Old Movie Review: The Wolfman
I watched the 2010 remake of “The Wolfman” the other night (we own it on DVD). I saw the original 1941 film on TV several months ago—it was terrible and cheesy, and generally awful. The remake of the movie, however, is much better. I’m glad they threw out the original story-line and wrote a whole new one (I like it when remakes do that—I don’t see much point in watching the same movie with different actors).
The movie is set in Blackmoor England in 1891. It tells the story of Lawrence Talbot (Benicio del Toro), an up and coming actor, who returns home to his estranged father’s (Anthony Hopkins) estate on the moor when his brother is mauled and killed by a mysterious beast. At the request of his brother’s fiancée (Emily blunt), Lawrence Talbot begins investigating the death. But at the next full moon, the werewolf strikes again, killing several people and biting Lawrence. Now, the nature of the murders has caught the attention of Scotland Yard and a suspicious investigator (Hugo Weaving) is sent in.
Anyway, they got quite a bit of this movie spot on. The lighting was perfect; it was creepy and gloomy and just suggestive of the surreal darkness of Blackmoor, England. The settings, too, were exceptional. The old mansion; the simple village; the barbaric and primitive sanitarium. Even the special effects were superb. Of course, with computers nowadays they can do just about anything. The test, I think, is, whether or not they overdo it. Although there was a bit too much gore, perhaps, I thought the special effects were well done and quite fitting. The transformation of the werewolf was entertaining and realistic (as realistic as a transformation can be) to watch.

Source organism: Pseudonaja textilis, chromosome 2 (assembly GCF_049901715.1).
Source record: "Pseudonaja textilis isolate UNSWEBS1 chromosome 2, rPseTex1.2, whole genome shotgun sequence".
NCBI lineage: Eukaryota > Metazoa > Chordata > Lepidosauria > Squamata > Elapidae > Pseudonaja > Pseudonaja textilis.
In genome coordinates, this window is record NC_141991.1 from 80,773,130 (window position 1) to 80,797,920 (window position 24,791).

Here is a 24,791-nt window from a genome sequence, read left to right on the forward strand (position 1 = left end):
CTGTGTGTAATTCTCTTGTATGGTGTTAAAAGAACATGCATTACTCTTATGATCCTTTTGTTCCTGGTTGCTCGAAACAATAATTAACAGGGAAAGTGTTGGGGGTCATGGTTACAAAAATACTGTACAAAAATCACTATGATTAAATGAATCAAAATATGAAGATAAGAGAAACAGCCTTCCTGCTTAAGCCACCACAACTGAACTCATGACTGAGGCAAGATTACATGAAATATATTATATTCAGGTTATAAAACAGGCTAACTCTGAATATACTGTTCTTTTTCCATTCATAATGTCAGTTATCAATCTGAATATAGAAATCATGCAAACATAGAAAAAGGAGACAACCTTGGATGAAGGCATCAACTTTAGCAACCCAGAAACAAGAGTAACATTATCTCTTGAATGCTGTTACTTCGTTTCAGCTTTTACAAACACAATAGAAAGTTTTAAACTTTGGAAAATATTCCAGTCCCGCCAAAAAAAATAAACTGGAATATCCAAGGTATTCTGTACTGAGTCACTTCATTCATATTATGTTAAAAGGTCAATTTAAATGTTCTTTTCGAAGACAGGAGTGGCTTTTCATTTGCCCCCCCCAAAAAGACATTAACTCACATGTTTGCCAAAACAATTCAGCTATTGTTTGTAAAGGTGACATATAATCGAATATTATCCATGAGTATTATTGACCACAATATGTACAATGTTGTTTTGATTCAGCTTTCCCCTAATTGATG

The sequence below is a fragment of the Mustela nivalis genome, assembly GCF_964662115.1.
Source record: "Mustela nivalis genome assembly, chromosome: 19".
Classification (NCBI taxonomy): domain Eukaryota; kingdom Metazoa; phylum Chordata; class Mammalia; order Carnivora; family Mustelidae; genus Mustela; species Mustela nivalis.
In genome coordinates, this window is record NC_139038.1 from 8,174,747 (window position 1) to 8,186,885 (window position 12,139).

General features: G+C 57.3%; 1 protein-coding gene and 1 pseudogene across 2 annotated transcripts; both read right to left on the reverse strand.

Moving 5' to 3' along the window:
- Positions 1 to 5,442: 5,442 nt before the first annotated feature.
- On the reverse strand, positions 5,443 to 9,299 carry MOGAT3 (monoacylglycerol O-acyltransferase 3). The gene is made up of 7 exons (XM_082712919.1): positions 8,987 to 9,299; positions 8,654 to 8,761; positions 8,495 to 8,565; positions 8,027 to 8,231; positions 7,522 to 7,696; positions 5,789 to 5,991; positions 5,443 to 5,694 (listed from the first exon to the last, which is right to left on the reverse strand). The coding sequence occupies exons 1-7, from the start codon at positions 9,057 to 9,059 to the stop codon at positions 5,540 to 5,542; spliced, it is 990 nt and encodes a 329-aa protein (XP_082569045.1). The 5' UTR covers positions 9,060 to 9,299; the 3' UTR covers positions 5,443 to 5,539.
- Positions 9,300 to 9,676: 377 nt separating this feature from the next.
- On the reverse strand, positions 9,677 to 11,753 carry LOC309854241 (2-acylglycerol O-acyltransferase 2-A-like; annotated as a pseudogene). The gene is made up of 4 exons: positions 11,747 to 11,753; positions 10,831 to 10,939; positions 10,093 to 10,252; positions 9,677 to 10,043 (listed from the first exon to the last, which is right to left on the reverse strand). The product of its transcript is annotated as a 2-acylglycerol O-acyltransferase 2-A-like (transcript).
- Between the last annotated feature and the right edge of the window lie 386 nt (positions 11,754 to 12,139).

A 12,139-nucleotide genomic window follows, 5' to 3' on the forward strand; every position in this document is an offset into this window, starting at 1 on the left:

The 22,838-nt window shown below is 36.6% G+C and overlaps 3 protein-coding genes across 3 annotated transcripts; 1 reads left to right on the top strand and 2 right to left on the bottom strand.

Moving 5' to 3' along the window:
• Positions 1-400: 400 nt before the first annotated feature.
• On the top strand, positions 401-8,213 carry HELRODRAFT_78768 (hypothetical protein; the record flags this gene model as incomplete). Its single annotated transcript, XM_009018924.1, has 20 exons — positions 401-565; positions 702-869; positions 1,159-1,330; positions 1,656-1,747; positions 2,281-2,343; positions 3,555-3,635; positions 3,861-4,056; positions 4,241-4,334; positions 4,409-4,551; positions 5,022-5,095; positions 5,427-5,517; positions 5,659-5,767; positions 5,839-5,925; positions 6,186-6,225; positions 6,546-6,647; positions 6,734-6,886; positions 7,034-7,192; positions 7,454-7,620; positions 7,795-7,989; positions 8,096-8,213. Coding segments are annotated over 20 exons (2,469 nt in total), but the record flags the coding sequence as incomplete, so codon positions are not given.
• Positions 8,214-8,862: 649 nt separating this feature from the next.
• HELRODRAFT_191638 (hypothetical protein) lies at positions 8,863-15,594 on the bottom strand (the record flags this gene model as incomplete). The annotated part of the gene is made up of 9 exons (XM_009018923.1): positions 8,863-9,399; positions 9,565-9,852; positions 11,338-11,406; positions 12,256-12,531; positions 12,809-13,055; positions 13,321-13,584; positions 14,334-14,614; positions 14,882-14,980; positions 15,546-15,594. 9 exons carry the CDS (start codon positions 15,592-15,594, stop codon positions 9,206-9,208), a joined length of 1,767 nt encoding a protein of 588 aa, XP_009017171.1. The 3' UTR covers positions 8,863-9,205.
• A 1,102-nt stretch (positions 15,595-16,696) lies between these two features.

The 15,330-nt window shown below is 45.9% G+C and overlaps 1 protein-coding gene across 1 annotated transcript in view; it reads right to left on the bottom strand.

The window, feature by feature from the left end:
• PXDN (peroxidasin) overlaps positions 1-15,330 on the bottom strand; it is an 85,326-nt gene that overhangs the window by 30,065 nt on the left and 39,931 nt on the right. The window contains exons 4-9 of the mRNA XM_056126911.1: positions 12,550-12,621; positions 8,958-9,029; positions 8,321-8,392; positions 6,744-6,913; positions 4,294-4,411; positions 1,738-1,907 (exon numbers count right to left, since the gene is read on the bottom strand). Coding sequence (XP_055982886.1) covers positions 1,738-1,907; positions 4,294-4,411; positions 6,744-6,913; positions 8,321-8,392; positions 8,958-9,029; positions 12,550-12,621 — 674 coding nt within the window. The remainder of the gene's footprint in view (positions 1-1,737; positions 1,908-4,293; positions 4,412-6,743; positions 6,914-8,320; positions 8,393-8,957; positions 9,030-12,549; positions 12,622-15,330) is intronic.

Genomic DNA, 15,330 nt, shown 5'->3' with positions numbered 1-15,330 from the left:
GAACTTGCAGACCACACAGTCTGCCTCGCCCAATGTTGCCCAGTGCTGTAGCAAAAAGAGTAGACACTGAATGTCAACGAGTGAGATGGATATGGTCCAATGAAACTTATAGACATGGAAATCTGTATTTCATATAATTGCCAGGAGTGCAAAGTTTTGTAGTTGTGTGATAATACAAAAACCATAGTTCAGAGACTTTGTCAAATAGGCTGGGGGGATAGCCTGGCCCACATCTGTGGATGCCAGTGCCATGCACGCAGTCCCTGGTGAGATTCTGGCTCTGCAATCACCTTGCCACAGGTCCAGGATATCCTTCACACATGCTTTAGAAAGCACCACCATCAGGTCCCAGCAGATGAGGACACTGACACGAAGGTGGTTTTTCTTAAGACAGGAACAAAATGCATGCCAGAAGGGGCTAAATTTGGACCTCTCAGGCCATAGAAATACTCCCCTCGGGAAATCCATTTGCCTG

I was disappointed, however, with the battle between the two werewolves at the end. With all the care that they obviously put into this movie—the gloom, the setting, the special effects—I was annoyed with the cheesiness of the final showdown. It was too Hollywood and could have been done much better.
Still, overall, I thought it was an exceptional movie. At least, it was good enough to buy. I’ll give it four out of five stars.